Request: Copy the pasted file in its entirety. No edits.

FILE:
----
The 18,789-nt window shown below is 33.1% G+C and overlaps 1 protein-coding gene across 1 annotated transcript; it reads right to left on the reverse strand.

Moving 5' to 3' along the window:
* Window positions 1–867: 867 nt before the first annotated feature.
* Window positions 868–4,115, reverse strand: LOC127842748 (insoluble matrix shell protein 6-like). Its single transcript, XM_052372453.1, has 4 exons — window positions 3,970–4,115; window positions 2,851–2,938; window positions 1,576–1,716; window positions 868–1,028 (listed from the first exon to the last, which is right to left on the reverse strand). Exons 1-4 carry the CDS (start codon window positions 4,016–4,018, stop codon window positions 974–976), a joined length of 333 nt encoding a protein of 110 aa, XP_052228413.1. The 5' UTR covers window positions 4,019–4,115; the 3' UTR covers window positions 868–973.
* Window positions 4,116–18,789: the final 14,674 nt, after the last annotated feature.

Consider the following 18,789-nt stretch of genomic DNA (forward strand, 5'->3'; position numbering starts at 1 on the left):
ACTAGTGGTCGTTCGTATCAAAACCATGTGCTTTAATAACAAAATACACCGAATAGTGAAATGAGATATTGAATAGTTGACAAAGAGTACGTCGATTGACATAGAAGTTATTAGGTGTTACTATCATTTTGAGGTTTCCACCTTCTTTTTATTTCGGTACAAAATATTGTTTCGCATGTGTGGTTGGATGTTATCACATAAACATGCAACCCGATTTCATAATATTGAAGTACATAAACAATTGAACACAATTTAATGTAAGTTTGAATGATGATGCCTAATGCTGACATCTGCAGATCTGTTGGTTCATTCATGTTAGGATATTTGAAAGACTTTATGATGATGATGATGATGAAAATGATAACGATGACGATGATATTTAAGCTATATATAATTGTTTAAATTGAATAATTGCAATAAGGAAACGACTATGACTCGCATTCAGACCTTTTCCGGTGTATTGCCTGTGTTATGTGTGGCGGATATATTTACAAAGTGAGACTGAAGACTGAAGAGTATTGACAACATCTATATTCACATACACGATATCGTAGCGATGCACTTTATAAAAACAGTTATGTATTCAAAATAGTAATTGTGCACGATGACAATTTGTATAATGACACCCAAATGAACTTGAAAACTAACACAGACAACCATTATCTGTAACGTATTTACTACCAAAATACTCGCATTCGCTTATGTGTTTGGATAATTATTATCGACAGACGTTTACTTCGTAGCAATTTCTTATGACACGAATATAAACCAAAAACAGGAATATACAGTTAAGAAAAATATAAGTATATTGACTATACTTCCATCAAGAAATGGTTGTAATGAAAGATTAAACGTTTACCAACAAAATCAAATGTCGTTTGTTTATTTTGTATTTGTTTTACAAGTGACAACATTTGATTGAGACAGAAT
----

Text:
The 18,789-nt window shown below is 33.1% G+C and overlaps 1 protein-coding gene across 1 annotated transcript; it reads right to left on the reverse strand.

Moving 5' to 3' along the window:
* Window positions 1–867: 867 nt before the first annotated feature.
* Window positions 868–4,115, reverse strand: LOC127842748 (insoluble matrix shell protein 6-like). Its single transcript, XM_052372453.1, has 4 exons — window positions 3,970–4,115; window positions 2,851–2,938; window positions 1,576–1,716; window positions 868–1,028 (listed from the first exon to the last, which is right to left on the reverse strand). Exons 1-4 carry the CDS (start codon window positions 4,016–4,018, stop codon window positions 974–976), a joined length of 333 nt encoding a protein of 110 aa, XP_052228413.1. The 5' UTR covers window positions 4,019–4,115; the 3' UTR covers window positions 868–973.
* Window positions 4,116–18,789: the final 14,674 nt, after the last annotated feature.

Consider the following 18,789-nt stretch of genomic DNA (forward strand, 5'->3'; position numbering starts at 1 on the left):
ACTAGTGGTCGTTCGTATCAAAACCATGTGCTTTAATAACAAAATACACCGAATAGTGAAATGAGATATTGAATAGTTGACAAAGAGTACGTCGATTGACATAGAAGTTATTAGGTGTTACTATCATTTTGAGGTTTCCACCTTCTTTTTATTTCGGTACAAAATATTGTTTCGCATGTGTGGTTGGATGTTATCACATAAACATGCAACCCGATTTCATAATATTGAAGTACATAAACAATTGAACACAATTTAATGTAAGTTTGAATGATGATGCCTAATGCTGACATCTGCAGATCTGTTGGTTCATTCATGTTAGGATATTTGAAAGACTTTATGATGATGATGATGATGAAAATGATAACGATGACGATGATATTTAAGCTATATATAATTGTTTAAATTGAATAATTGCAATAAGGAAACGACTATGACTCGCATTCAGACCTTTTCCGGTGTATTGCCTGTGTTATGTGTGGCGGATATATTTACAAAGTGAGACTGAAGACTGAAGAGTATTGACAACATCTATATTCACATACACGATATCGTAGCGATGCACTTTATAAAAACAGTTATGTATTCAAAATAGTAATTGTGCACGATGACAATTTGTATAATGACACCCAAATGAACTTGAAAACTAACACAGACAACCATTATCTGTAACGTATTTACTACCAAAATACTCGCATTCGCTTATGTGTTTGGATAATTATTATCGACAGACGTTTACTTCGTAGCAATTTCTTATGACACGAATATAAACCAAAAACAGGAATATACAGTTAAGAAAAATATAAGTATATTGACTATACTTCCATCAAGAAATGGTTGTAATGAAAGATTAAACGTTTACCAACAAAATCAAATGTCGTTTGTTTATTTTGTATTTGTTTTACAAGTGACAACATTTGATTGAGACAGAAT